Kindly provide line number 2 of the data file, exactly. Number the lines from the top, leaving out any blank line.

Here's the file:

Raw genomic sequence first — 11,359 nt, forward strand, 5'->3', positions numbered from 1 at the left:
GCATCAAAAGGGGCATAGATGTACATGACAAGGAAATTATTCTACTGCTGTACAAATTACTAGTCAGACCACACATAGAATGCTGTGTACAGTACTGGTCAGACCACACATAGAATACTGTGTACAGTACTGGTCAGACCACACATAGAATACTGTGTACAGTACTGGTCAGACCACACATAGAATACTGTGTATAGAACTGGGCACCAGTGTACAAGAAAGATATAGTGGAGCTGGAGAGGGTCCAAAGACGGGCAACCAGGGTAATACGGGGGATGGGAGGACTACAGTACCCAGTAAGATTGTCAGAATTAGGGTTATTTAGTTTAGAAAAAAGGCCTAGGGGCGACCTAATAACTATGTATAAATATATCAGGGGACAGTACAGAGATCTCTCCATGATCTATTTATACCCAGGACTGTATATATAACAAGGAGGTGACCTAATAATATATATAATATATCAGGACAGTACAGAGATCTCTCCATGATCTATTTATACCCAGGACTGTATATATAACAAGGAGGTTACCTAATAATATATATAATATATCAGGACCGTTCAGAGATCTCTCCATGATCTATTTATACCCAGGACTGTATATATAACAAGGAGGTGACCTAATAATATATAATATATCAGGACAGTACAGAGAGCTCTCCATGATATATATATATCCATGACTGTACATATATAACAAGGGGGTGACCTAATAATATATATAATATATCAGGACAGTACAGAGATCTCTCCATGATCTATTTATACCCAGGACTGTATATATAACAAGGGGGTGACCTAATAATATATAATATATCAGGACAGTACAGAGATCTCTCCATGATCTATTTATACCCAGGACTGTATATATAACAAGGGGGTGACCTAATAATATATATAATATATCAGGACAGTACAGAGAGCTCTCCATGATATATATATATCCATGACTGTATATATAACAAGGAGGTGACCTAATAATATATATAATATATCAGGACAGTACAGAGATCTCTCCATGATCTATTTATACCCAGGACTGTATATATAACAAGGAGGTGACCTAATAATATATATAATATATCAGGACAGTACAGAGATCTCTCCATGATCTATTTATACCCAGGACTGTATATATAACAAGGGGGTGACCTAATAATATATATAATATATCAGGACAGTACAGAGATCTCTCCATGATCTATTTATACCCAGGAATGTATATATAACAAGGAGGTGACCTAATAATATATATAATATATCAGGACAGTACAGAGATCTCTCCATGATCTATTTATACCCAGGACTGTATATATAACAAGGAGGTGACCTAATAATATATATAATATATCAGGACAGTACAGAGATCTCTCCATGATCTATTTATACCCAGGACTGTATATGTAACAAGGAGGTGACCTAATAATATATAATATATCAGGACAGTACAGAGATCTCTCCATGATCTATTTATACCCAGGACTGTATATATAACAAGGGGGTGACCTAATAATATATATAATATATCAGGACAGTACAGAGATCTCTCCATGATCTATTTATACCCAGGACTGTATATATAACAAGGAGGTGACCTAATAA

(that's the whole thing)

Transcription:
GCATCAAAAGGGGCATAGATGTACATGACAAGGAAATTATTCTACTGCTGTACAAATTACTAGTCAGACCACACATAGAATGCTGTGTACAGTACTGGTCAGACCACACATAGAATACTGTGTACAGTACTGGTCAGACCACACATAGAATACTGTGTACAGTACTGGTCAGACCACACATAGAATACTGTGTATAGAACTGGGCACCAGTGTACAAGAAAGATATAGTGGAGCTGGAGAGGGTCCAAAGACGGGCAACCAGGGTAATACGGGGGATGGGAGGACTACAGTACCCAGTAAGATTGTCAGAATTAGGGTTATTTAGTTTAGAAAAAAGGCCTAGGGGCGACCTAATAACTATGTATAAATATATCAGGGGACAGTACAGAGATCTCTCCATGATCTATTTATACCCAGGACTGTATATATAACAAGGAGGTGACCTAATAATATATATAATATATCAGGACAGTACAGAGATCTCTCCATGATCTATTTATACCCAGGACTGTATATATAACAAGGAGGTTACCTAATAATATATATAATATATCAGGACCGTTCAGAGATCTCTCCATGATCTATTTATACCCAGGACTGTATATATAACAAGGAGGTGACCTAATAATATATAATATATCAGGACAGTACAGAGAGCTCTCCATGATATATATATATCCATGACTGTACATATATAACAAGGGGGTGACCTAATAATATATATAATATATCAGGACAGTACAGAGATCTCTCCATGATCTATTTATACCCAGGACTGTATATATAACAAGGGGGTGACCTAATAATATATAATATATCAGGACAGTACAGAGATCTCTCCATGATCTATTTATACCCAGGACTGTATATATAACAAGGGGGTGACCTAATAATATATATAATATATCAGGACAGTACAGAGAGCTCTCCATGATATATATATATCCATGACTGTATATATAACAAGGAGGTGACCTAATAATATATATAATATATCAGGACAGTACAGAGATCTCTCCATGATCTATTTATACCCAGGACTGTATATATAACAAGGAGGTGACCTAATAATATATATAATATATCAGGACAGTACAGAGATCTCTCCATGATCTATTTATACCCAGGACTGTATATATAACAAGGGGGTGACCTAATAATATATATAATATATCAGGACAGTACAGAGATCTCTCCATGATCTATTTATACCCAGGAATGTATATATAACAAGGAGGTGACCTAATAATATATATAATATATCAGGACAGTACAGAGATCTCTCCATGATCTATTTATACCCAGGACTGTATATATAACAAGGAGGTGACCTAATAATATATATAATATATCAGGACAGTACAGAGATCTCTCCATGATCTATTTATACCCAGGACTGTATATGTAACAAGGAGGTGACCTAATAATATATAATATATCAGGACAGTACAGAGATCTCTCCATGATCTATTTATACCCAGGACTGTATATATAACAAGGGGGTGACCTAATAATATATATAATATATCAGGACAGTACAGAGATCTCTCCATGATCTATTTATACCCAGGACTGTATATATAACAAGGAGGTGACCTAATAA